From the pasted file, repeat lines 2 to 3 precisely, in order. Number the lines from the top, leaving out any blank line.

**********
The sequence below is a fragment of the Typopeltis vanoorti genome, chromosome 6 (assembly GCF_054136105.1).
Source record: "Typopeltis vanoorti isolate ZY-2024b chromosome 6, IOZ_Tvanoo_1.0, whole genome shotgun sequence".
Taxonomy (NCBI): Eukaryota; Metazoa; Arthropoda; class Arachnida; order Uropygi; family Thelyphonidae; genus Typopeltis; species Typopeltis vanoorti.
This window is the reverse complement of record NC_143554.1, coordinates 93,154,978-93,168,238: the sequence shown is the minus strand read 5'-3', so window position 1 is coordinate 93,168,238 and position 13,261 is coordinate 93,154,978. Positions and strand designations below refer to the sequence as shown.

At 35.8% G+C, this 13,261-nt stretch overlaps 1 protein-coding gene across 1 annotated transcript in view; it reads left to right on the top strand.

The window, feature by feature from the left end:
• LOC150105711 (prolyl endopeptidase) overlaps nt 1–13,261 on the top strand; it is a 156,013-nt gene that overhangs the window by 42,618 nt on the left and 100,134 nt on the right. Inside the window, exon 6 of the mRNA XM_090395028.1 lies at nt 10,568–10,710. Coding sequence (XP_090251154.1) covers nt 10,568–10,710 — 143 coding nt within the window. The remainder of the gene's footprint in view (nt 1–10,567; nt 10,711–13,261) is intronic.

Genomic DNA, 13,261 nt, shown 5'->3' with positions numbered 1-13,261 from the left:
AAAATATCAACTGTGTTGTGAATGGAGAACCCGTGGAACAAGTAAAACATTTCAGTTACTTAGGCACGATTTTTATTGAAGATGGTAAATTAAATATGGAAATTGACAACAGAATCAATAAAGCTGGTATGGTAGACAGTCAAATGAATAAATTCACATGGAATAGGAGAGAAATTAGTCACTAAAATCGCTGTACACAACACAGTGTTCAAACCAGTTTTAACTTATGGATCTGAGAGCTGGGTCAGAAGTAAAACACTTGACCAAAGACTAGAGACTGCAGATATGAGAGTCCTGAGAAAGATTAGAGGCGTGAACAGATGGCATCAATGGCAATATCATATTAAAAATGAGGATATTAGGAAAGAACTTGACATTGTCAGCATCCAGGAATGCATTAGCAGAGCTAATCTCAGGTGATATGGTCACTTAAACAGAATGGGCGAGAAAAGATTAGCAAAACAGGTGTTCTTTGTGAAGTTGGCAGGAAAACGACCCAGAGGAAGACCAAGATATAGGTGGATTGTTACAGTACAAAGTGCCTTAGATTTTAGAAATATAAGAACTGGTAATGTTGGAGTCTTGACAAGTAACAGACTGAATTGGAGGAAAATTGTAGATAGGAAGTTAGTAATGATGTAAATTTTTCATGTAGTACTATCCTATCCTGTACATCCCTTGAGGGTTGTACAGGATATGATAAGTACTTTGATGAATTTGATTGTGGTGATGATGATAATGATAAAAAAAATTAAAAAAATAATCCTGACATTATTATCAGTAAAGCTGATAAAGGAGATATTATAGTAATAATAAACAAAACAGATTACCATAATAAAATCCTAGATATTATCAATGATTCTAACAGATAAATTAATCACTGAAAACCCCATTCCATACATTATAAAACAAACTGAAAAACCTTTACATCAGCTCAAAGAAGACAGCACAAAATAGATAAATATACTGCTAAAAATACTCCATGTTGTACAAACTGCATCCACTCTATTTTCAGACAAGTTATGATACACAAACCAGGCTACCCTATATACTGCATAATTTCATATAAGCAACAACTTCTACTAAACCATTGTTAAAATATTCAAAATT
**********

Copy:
Source record: "Typopeltis vanoorti isolate ZY-2024b chromosome 6, IOZ_Tvanoo_1.0, whole genome shotgun sequence".
Taxonomy (NCBI): Eukaryota; Metazoa; Arthropoda; class Arachnida; order Uropygi; family Thelyphonidae; genus Typopeltis; species Typopeltis vanoorti.